After the specified partial constitutional amendments are made, the public can be asked whether Turkey needs a new constitution through a referendum soon, for example, six months after the mentioned partial amendments come into force. If the people vote for a new constitution, the first question to be answered will be who will make the new Constitution, that is, whether a separate constituent assembly or the current parliament.
A parliament formed by democratic elections and representatives from all parts of the political spectrum has the power to amend the Constitution and make a completely new constitution. For this reason, there is no obstacle in front of the current parliament to take action to make a new constitution. The other option is to write a new constitution and elect a constituent assembly to adopt it. Such an assembly should be formed again through general elections. However, in terms of nominating candidates, the initiative should be given to non-governmental organizations or individuals other than political parties in terms of nominating independent candidates. Specific quotas may also be envisaged for various social groups, especially women, to ensure the assembly’s plurality is formed.
In this context, the public can be asked whether the new Constitution is to be made by the current parliament or a constituent assembly in the consultative referendum that is to be held about the need for a new constitution.
Ultimately, there is no institutional guarantee in the current Constitution to prevent the arbitrary exercise of executive powers, and this situation leads to a crisis of the rule of law. Moreover, the Constitution cannot meet the identity demands of various segments of society and cannot construct a constitutional identity. All these hinder the working of the restrictive and inclusivity functions. Therefore, a constitutional amendment is needed to restore the rule of law, democratization, and social peace in Turkey.
In this context, the actions to be taken can be summarized as follows:
- The government system should be changed quickly after the elections, the rule of law should be returned to, the powers of the executive should be limited and the independence of the judiciary should be guaranteed.
- Since society and political actors are polarized and there will be no confidence that will lead to a consensus on identity issues in a short time today, a two-stage constitution-making process should happen. In the first stage, limited constitutional amendments such as the change of the government system, legislative-executive relations, and independence of the judiciary, which are easy to agree on, should be made. During this time, trust must be built between actors and segments of society for comprehensive constitutional change. In the second stage, a fundamental constitutional change or a new constitution should be aimed, and a constitutional negotiation process should be initiated, the main goal of which is to solve the constitutional identity problems.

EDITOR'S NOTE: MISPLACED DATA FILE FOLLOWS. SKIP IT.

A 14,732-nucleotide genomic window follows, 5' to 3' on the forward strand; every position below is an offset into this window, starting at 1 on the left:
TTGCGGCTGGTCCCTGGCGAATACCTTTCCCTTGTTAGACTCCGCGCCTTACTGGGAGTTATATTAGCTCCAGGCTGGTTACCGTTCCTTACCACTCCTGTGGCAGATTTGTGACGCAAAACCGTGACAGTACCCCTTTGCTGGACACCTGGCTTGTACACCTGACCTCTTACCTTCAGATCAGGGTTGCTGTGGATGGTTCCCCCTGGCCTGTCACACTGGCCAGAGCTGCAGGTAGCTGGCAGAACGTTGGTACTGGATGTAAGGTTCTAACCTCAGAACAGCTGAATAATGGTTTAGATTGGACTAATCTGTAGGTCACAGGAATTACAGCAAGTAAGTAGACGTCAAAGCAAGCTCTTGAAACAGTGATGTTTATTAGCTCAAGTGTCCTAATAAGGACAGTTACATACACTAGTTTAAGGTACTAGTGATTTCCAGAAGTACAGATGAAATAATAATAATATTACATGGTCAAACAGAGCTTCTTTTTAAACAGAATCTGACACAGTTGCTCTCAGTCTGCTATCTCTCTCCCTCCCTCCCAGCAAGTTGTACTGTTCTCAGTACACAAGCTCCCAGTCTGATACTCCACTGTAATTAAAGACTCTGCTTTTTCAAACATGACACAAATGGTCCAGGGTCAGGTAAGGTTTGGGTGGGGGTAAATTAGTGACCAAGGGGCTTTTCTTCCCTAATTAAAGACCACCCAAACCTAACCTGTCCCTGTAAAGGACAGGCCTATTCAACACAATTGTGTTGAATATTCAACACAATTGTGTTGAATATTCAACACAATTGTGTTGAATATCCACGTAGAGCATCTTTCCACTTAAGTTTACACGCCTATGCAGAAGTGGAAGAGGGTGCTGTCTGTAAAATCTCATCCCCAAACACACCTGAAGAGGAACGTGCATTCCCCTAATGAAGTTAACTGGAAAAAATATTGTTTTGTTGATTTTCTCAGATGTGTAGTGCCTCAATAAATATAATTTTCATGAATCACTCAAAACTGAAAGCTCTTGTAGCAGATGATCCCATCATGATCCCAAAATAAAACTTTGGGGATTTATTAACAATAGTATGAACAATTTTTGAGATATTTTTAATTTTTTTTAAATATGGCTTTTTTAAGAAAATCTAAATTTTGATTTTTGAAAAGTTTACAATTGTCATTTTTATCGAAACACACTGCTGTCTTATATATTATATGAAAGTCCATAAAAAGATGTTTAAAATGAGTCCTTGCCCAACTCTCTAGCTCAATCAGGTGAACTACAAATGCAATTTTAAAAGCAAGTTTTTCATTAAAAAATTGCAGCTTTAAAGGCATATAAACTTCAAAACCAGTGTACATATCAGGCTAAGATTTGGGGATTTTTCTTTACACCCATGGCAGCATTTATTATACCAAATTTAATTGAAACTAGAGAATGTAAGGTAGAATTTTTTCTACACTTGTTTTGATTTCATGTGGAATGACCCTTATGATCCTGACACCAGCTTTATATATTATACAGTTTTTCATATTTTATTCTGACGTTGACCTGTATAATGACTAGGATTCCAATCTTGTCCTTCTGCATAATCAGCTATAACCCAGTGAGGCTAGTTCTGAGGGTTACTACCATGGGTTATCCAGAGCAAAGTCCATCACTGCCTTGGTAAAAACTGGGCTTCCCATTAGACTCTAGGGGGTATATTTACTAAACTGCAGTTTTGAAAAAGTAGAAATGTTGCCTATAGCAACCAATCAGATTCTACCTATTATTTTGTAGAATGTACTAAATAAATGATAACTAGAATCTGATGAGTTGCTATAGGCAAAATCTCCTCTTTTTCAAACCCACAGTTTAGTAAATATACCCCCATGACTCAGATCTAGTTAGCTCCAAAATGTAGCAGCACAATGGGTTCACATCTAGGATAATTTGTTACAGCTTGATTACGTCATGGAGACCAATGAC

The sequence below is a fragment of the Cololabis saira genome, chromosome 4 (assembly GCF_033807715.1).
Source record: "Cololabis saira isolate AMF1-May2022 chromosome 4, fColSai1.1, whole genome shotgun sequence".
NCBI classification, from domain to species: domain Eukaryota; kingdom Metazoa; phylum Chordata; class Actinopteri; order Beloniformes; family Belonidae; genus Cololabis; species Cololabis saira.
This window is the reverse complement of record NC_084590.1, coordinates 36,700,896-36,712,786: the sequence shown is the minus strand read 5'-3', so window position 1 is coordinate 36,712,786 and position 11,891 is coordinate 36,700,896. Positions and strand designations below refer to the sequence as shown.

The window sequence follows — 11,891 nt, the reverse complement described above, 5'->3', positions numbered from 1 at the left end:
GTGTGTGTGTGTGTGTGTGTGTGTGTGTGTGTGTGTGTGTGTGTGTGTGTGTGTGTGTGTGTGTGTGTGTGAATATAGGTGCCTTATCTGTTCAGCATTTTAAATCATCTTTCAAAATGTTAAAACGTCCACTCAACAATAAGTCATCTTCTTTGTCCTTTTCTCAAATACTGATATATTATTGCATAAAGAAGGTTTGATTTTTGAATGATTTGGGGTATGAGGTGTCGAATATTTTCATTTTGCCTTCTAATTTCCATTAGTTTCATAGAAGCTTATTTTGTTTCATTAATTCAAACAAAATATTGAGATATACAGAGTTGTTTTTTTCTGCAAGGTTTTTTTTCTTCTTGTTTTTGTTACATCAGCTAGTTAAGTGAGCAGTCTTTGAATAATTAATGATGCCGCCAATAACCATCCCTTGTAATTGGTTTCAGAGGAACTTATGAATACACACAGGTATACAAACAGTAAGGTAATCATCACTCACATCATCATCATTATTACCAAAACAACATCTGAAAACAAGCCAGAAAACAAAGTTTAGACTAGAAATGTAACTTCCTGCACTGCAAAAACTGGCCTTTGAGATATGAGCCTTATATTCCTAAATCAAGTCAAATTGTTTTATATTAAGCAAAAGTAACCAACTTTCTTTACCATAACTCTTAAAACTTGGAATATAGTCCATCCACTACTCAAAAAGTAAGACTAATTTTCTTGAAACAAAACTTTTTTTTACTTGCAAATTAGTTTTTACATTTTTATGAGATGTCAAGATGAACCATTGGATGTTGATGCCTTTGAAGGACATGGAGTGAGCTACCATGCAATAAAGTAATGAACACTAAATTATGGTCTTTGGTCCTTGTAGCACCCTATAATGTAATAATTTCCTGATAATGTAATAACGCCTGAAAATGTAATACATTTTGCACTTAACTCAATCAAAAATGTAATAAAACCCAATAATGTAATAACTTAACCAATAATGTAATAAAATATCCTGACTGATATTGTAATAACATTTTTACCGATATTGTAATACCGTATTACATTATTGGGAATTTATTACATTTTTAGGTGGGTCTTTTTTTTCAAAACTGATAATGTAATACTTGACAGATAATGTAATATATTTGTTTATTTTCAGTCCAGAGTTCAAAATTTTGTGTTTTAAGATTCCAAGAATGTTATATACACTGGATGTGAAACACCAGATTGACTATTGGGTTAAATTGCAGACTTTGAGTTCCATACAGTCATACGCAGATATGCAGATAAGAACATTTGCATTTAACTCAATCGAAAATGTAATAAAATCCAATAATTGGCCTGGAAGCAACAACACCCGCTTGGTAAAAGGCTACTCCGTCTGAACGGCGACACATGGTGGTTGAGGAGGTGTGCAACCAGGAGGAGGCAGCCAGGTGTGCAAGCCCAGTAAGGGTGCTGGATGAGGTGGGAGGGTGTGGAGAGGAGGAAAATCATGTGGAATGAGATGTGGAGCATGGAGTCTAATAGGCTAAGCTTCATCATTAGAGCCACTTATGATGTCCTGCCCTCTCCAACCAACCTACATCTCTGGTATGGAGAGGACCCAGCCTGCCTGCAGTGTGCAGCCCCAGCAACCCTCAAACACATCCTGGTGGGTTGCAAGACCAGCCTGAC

- Both phases should be carried out within the framework of principles of participation, inclusivity, and transparency. All segments of society should be heard, and no segment should be excluded. Sufficient time and resources should be allocated to the participation and information of the public and civil society. An environment of trust should be created for actors to participate in the process through constructive negotiation and consensus.
- For a successful constitution-making process, healthy communication should be established between the political elite and the society, and appropriate mechanisms should be developed. The body that will prepare the constitutional amendment proposal should be composed of people with high representative ability, social prestige, and expertise and be able to engage in constructive dialogue with society and other actors. Society should be informed at every stage of the process, the opinions of society should be sought through every possible means and feedback should be provided to the public on the results.
In terms of content, it is expected that a text to be created in this way should be clear and consistent, comprehensive of rights, and contain institutions that prevent abuse of power. It is envisaged that a text adopted and embraced by all social segments will be long-lasting and have the qualifications of limitation and inclusivity expected from a constitution.